I enjoyed the first two books, but I couldn't get into this one. As another reviewer said, the endless narration about government bureaucracy was mind-numbing. And I had a hard time keeping track of all the characters.
One of the best post-apocalyptic stories I've read. Nice to have one without zombies. Good cast of well-drawn characters. A very human story that loses nothing over the decades since it was written. And Will Patton's narration is perfect. This one goes on my list of books that get a second and maybe a third listen. Highly recommended.
The story is interesting, but most of the book is padding. Superfluous characters who aren't particularly interesting. Long, drawn-out descriptions of struggles on the water. And Scott Brick's narration rises and swells like the surf in a tiresome, melodramatic way. I kept setting my iPod at 3x to get through the bloated passages that did nothing to advance the story.
I've had this book on my wish list for a long time, based on good reviews it has received. I wish I hadn't wasted the book point on it. The story was dull and rambling. The characters were uninteresting; I couldn't connect with any of them. And the narration was awful. I got the impression the narrators were as disengaged with the story as I was. I generally like fiction set against the backdrop of history and various cultures (Barbara Kingsolver's "Poisonwood Bible" is one of my favorites), but this book totally disappointed me.
I suppose it's my own fault for not realizing that this is a trash novelist. I just read the story description and it sounded interesting. I couldn't stomach more than an hour of it. Bad writing, very annoying reader. Maybe the story would have developed into something had I listened for longer, but I couldn't bear to listen any more.
I liked the narrator. The story kind of limps along, never really developing fully into anything. And then it just ends. The characters aren't quite convincing to me, and I guess I didn't really feel invested in them enough to care when the story abruptly ends. I won't miss them, like I do characters in stories that have more richness, complexity and depth. What really annoys me about this audio book is the cheesy jazz riffs they put at the beginning and between chapters, often continuing it over the narration. It doesn't fit at all. What were they thinking?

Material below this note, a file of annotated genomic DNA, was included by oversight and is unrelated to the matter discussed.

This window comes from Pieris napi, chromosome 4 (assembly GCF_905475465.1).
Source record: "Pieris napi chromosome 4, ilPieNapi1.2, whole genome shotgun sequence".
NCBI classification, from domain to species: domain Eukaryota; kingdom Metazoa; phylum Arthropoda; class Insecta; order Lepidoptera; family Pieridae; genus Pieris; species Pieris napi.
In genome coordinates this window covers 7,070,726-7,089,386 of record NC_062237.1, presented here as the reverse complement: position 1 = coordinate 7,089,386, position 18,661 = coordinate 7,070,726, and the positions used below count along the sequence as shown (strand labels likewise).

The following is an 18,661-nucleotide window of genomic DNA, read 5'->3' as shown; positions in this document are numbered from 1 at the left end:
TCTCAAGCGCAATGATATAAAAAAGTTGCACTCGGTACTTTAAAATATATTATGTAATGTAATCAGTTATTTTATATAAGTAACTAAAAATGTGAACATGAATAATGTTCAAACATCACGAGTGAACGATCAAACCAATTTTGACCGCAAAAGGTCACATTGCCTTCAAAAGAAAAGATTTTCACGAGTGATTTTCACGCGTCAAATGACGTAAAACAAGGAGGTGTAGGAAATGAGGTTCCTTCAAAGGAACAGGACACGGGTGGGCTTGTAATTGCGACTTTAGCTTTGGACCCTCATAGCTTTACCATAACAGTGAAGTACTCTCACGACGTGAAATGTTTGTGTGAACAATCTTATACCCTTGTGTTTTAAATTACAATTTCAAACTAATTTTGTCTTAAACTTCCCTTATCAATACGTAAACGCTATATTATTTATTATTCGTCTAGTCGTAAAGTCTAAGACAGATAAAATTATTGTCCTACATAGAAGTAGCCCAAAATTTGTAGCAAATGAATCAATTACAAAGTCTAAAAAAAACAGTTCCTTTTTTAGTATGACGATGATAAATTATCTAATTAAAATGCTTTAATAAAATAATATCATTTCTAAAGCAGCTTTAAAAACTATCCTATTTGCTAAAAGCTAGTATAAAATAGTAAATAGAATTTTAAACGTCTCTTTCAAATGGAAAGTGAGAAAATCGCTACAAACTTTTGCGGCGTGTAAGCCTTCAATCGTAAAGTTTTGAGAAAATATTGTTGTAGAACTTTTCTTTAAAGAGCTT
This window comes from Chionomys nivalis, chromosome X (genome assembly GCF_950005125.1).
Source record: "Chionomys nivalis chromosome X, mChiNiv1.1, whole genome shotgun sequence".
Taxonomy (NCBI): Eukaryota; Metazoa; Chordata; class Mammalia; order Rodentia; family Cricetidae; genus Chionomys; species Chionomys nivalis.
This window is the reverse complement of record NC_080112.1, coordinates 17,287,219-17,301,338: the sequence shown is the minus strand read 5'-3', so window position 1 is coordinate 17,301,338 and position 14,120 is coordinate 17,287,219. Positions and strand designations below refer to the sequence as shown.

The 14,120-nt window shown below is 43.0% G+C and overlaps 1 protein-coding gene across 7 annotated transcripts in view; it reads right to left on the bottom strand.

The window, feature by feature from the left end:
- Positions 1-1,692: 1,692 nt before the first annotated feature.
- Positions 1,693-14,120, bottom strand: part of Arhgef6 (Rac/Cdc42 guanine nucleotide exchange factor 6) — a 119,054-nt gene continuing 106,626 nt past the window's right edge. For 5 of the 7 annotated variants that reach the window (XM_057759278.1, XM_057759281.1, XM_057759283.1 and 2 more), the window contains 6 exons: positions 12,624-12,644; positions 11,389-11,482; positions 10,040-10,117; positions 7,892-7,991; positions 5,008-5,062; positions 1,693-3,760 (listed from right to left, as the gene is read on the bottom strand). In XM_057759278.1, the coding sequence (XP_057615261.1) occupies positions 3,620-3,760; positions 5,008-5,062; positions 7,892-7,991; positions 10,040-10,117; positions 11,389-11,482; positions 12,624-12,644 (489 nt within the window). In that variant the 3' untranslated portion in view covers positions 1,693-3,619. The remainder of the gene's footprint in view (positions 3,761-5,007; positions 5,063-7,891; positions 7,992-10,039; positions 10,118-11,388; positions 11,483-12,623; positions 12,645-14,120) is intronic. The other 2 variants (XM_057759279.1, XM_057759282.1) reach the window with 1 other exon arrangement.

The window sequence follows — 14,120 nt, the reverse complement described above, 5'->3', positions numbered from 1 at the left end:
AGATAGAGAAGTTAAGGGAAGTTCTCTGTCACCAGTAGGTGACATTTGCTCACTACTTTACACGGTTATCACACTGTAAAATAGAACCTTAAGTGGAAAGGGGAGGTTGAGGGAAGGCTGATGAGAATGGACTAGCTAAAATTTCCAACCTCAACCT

The story was amazing and engrossing from start to finish (well, not quite from the start; the very beginning sounded boring, with what seemed at the time to be an unneccessarily detailed narrative about an old man hiring a solicitor to write his will, and I almost switched to another book on my iPod. But I stuck it out and was quickly pulled into the story). The characters are wonderful and the plot is fascinating. It never gets slow; I found myself sitting in my car to continue listening when I'd get to work, reluctant to leave the story. I love the narration. The reader was perfect for this book. This is one of the most memorable stories I've listened to in my many years as an Audible subscriber.
I had a hard time becoming engaged with this book for a while, but I stuck with it and eventually I was engrossed in it. One of the best Audibles I've listened to, this will go on my "listen again" list, probably for a 2nd and 3rd listen in the future.
I actually stuck it out through the whole thing, which means the writing didn't totally suck. I just wanted to see what happened. And in that regard, it was a big letdown, because it apparently will be continued in a sequel. As if 36 hours weren't enough! The plot is full of holes, the characters are stereotypes. It seemed like a crazy quilt stitched together of people and plot elements from Stephen King novels, the TV show Lost, and other trite pop fiction.
This was one of those books that makes it hard to turn off the iPod and go to work. Interesting characters, surprising plot twists, superb narration. This goes in my top 10 and will merit a second listen in the future.
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